“I speculate, along with everyone else, certainly more than most people, but there is something sort of futile in the speculation. It wouldn’t surprise me if McCain and Obama have changed their thinking in the last month or so and will probably change it some more.
“Jimmy Carter has told people that he changed his mind several times before deciding on Walter Mondale (from Frank Church to John Glenn to Edmund Muskie to Mondale) and I suspect that’s not uncommon, depending in part on how well the presidential candidate knows those in the field and how he goes about making decisions.
” If I’m right that McCain and Obama don’t know who they are going to pick, how can an outsider know? Moreover, there is so much information that those outside the process don’t have regarding the prospective candidates and how the presidential candidate feels about them.”
That all rang so true and seemed so mature that I took a pledge to cut down by at least 50 percent the amount of time I waste every week reading fervid speculation on who’s ahead in McCain and Obama’s latest thinking.
By the way, backing up Goldstein’s example, here’s how Jimmy Carter, in his memoir, “Keeping Faith,” described the process from the point of view of one who actually knew what was going on in one year’s veepstakes:
“I deliberately withheld a decision until all the interviews and investigations were completed, and I must admit that I changed my mind three or four times. Several people claimed they knew in advance whom I had chosen, and went to the news reporters with their ‘inside’ information. There was a flood of stories by journalists, each claiming to have found the one person who knew my secret choice! But no one could have known, because I did not know myself.”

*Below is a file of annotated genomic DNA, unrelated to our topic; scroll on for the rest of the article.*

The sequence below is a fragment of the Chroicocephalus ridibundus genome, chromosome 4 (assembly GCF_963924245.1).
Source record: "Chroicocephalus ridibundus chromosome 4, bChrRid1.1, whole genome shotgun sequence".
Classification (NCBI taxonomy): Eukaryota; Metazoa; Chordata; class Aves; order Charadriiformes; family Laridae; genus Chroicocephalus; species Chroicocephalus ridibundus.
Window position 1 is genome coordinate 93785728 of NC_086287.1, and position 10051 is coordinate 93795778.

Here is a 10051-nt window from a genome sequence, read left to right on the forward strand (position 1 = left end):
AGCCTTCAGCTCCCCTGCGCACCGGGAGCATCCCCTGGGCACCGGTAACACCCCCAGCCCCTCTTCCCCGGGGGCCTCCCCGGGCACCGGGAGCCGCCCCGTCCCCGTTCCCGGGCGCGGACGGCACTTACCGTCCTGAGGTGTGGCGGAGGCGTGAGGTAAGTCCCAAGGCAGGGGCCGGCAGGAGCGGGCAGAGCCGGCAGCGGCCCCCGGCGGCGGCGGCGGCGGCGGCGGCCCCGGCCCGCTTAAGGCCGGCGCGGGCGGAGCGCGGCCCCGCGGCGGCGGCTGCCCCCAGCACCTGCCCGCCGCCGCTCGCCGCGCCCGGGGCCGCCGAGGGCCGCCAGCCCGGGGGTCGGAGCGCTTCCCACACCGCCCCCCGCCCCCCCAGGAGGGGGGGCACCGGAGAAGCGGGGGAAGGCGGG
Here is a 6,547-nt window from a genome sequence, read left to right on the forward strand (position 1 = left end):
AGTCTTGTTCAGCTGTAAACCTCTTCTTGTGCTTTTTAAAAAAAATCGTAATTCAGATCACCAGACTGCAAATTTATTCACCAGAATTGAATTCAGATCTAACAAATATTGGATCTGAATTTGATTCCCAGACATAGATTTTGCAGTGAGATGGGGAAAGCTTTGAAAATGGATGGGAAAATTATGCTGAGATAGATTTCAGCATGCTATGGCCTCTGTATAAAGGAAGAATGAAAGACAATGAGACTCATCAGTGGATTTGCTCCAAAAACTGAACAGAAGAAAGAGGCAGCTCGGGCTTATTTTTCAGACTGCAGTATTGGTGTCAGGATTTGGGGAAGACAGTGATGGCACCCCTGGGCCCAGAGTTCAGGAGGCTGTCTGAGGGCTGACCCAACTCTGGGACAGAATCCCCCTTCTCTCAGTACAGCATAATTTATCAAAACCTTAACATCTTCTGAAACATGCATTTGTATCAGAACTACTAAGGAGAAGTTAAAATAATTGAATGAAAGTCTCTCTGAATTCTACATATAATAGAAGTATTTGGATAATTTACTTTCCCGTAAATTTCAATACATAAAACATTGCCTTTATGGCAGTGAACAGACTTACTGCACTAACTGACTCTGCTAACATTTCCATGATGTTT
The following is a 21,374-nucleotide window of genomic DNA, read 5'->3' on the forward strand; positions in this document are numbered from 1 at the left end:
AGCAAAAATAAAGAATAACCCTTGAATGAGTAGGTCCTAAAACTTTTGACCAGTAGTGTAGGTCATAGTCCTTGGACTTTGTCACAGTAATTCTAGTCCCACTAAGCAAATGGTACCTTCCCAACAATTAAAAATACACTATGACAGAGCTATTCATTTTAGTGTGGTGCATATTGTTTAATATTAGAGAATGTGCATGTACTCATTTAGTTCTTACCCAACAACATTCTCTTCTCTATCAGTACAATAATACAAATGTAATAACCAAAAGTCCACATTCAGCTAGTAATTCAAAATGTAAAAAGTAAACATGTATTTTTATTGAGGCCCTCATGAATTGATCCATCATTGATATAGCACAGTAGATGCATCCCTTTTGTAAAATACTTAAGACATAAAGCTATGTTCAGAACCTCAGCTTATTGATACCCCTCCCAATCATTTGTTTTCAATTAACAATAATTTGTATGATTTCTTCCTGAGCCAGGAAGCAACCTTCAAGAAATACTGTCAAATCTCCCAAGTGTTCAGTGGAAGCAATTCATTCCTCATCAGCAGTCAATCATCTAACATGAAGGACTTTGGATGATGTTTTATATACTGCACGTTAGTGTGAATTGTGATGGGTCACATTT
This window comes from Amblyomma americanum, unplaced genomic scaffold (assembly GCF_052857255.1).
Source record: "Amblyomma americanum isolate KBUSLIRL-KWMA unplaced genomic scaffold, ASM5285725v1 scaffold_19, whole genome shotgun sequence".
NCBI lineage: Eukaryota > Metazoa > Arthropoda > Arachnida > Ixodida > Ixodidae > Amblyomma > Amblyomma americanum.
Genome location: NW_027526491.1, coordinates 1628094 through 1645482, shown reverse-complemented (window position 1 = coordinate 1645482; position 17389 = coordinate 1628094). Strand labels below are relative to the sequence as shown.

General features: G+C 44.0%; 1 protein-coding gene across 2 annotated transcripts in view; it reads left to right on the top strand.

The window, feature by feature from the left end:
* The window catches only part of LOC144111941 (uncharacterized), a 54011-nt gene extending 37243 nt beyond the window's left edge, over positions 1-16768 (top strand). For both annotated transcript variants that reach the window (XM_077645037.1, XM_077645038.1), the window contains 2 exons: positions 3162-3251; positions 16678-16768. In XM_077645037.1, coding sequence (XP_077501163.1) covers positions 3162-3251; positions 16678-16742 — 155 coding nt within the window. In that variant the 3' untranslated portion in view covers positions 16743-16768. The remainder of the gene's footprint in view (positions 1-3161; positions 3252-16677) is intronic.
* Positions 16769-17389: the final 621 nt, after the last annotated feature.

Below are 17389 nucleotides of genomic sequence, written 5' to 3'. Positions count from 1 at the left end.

Goldstein, as I mentioned, was the one who pointed out that although there many governors on the list of mentionables, governors have seldom won the veepstakes in recent history. It’s odd, because governors have won the presidency far more than senators over recent years. I theorized that perhaps the explanation for the pattern was that the governor candidates at the top of the ticket felt they needed someone with Washington experience for balance. (But when senators are on top of the ticket, they don’t pick governors either.)
Goldstein said perhaps nominees who are guvs believe they need a running mate with experience in foreign policy, which most governors lack.
He said (and the others at that conference back in March agreed) that the final and most important key to a good veep pick is that the person be qualified to be president. Anyone disagree?
OK, lastly, the answer to second trivia question. Go here to get the answer — and be very impressed with yourself if you got it right.
Wait, I take it all back. We’ve got breaking news. CNN is reporting that an unnamed Republican who attended a small private meeting with McCain in New Hampshire yesterday said McCain said “you’re really going to like Tim Pawlenty.”